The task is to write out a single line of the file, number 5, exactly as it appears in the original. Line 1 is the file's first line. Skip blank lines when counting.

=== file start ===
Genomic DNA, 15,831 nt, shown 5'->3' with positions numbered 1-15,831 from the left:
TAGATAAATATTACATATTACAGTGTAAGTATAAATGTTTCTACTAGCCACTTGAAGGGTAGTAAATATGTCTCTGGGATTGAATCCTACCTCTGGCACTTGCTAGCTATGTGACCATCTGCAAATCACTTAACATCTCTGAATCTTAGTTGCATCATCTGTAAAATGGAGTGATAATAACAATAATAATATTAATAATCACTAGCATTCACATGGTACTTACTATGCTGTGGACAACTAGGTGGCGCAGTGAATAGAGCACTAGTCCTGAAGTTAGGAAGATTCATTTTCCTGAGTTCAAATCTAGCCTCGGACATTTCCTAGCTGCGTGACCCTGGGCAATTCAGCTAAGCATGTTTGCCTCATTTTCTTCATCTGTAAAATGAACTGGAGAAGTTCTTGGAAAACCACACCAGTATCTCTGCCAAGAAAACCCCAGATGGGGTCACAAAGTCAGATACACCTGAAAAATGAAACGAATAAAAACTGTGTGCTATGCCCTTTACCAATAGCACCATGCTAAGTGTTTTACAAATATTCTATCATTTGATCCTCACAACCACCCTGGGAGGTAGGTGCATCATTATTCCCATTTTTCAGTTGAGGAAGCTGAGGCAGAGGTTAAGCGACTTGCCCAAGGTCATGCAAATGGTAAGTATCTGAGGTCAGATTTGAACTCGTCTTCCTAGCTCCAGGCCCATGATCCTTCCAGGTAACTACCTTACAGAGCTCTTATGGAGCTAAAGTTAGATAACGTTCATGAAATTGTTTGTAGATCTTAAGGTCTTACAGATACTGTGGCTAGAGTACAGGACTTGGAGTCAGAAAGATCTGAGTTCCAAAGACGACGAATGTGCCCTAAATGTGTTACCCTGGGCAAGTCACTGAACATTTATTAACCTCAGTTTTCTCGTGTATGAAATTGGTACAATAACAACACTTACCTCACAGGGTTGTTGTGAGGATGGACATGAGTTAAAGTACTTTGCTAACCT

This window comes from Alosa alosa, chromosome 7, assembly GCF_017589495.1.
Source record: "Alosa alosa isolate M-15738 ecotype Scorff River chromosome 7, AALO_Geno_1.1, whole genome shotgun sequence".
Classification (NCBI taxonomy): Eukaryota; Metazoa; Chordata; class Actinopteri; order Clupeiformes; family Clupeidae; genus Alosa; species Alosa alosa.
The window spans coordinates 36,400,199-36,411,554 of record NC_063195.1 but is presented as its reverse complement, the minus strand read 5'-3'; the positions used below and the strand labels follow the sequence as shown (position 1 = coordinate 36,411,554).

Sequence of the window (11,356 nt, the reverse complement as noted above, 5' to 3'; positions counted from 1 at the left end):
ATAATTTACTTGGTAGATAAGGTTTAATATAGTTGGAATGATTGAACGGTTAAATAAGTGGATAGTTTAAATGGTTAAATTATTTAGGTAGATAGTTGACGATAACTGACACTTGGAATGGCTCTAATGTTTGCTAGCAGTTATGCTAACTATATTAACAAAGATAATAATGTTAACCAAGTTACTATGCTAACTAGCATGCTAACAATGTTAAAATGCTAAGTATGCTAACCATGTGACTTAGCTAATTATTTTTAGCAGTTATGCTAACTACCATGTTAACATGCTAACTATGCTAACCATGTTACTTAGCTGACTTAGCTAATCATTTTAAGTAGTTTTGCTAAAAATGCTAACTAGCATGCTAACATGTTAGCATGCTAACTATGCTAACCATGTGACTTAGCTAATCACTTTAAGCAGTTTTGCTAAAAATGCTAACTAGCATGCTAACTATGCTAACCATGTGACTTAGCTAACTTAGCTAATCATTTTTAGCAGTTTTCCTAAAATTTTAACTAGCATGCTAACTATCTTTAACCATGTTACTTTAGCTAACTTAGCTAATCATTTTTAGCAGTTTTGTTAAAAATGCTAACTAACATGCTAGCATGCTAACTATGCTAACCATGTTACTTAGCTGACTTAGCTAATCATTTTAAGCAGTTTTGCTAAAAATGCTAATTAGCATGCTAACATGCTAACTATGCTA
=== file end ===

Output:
Classification (NCBI taxonomy): Eukaryota; Metazoa; Chordata; class Actinopteri; order Clupeiformes; family Clupeidae; genus Alosa; species Alosa alosa.